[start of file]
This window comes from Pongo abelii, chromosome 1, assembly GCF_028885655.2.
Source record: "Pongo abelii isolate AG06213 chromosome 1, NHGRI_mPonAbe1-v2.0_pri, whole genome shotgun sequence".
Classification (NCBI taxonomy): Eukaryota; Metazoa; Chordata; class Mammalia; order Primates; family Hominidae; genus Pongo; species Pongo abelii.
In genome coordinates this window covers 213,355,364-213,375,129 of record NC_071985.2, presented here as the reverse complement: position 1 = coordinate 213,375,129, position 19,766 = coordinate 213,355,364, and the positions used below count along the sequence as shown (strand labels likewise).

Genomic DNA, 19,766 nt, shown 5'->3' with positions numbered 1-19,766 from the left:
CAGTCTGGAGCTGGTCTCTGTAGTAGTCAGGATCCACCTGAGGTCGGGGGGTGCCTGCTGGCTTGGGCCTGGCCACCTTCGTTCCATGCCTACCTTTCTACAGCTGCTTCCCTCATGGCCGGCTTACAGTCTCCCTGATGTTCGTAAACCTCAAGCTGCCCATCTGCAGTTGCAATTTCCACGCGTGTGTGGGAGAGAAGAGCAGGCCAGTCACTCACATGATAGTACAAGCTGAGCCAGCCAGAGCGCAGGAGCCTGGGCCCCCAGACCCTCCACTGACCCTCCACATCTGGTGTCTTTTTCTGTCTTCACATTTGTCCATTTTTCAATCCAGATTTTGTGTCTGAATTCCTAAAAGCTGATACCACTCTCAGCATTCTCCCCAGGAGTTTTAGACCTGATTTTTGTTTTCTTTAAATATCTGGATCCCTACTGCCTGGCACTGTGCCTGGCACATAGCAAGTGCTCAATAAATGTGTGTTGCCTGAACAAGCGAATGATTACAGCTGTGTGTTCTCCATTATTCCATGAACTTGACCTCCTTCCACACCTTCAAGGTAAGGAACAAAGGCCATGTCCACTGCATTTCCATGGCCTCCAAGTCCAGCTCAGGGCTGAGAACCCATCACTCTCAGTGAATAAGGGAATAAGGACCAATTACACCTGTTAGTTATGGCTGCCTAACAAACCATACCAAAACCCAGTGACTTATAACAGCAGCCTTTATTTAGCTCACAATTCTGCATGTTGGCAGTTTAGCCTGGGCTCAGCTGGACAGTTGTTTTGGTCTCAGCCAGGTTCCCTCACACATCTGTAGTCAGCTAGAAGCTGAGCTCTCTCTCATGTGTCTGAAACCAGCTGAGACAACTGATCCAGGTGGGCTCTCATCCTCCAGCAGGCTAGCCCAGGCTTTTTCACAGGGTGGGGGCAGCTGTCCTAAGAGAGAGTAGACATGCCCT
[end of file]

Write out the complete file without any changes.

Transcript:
This window comes from Pongo abelii, chromosome 1, assembly GCF_028885655.2.
Source record: "Pongo abelii isolate AG06213 chromosome 1, NHGRI_mPonAbe1-v2.0_pri, whole genome shotgun sequence".
Classification (NCBI taxonomy): Eukaryota; Metazoa; Chordata; class Mammalia; order Primates; family Hominidae; genus Pongo; species Pongo abelii.
In genome coordinates this window covers 213,355,364-213,375,129 of record NC_071985.2, presented here as the reverse complement: position 1 = coordinate 213,375,129, position 19,766 = coordinate 213,355,364, and the positions used below count along the sequence as shown (strand labels likewise).

Genomic DNA, 19,766 nt, shown 5'->3' with positions numbered 1-19,766 from the left:
CAGTCTGGAGCTGGTCTCTGTAGTAGTCAGGATCCACCTGAGGTCGGGGGGTGCCTGCTGGCTTGGGCCTGGCCACCTTCGTTCCATGCCTACCTTTCTACAGCTGCTTCCCTCATGGCCGGCTTACAGTCTCCCTGATGTTCGTAAACCTCAAGCTGCCCATCTGCAGTTGCAATTTCCACGCGTGTGTGGGAGAGAAGAGCAGGCCAGTCACTCACATGATAGTACAAGCTGAGCCAGCCAGAGCGCAGGAGCCTGGGCCCCCAGACCCTCCACTGACCCTCCACATCTGGTGTCTTTTTCTGTCTTCACATTTGTCCATTTTTCAATCCAGATTTTGTGTCTGAATTCCTAAAAGCTGATACCACTCTCAGCATTCTCCCCAGGAGTTTTAGACCTGATTTTTGTTTTCTTTAAATATCTGGATCCCTACTGCCTGGCACTGTGCCTGGCACATAGCAAGTGCTCAATAAATGTGTGTTGCCTGAACAAGCGAATGATTACAGCTGTGTGTTCTCCATTATTCCATGAACTTGACCTCCTTCCACACCTTCAAGGTAAGGAACAAAGGCCATGTCCACTGCATTTCCATGGCCTCCAAGTCCAGCTCAGGGCTGAGAACCCATCACTCTCAGTGAATAAGGGAATAAGGACCAATTACACCTGTTAGTTATGGCTGCCTAACAAACCATACCAAAACCCAGTGACTTATAACAGCAGCCTTTATTTAGCTCACAATTCTGCATGTTGGCAGTTTAGCCTGGGCTCAGCTGGACAGTTGTTTTGGTCTCAGCCAGGTTCCCTCACACATCTGTAGTCAGCTAGAAGCTGAGCTCTCTCTCATGTGTCTGAAACCAGCTGAGACAACTGATCCAGGTGGGCTCTCATCCTCCAGCAGGCTAGCCCAGGCTTTTTCACAGGGTGGGGGCAGCTGTCCTAAGAGAGAGTAGACATGCCCT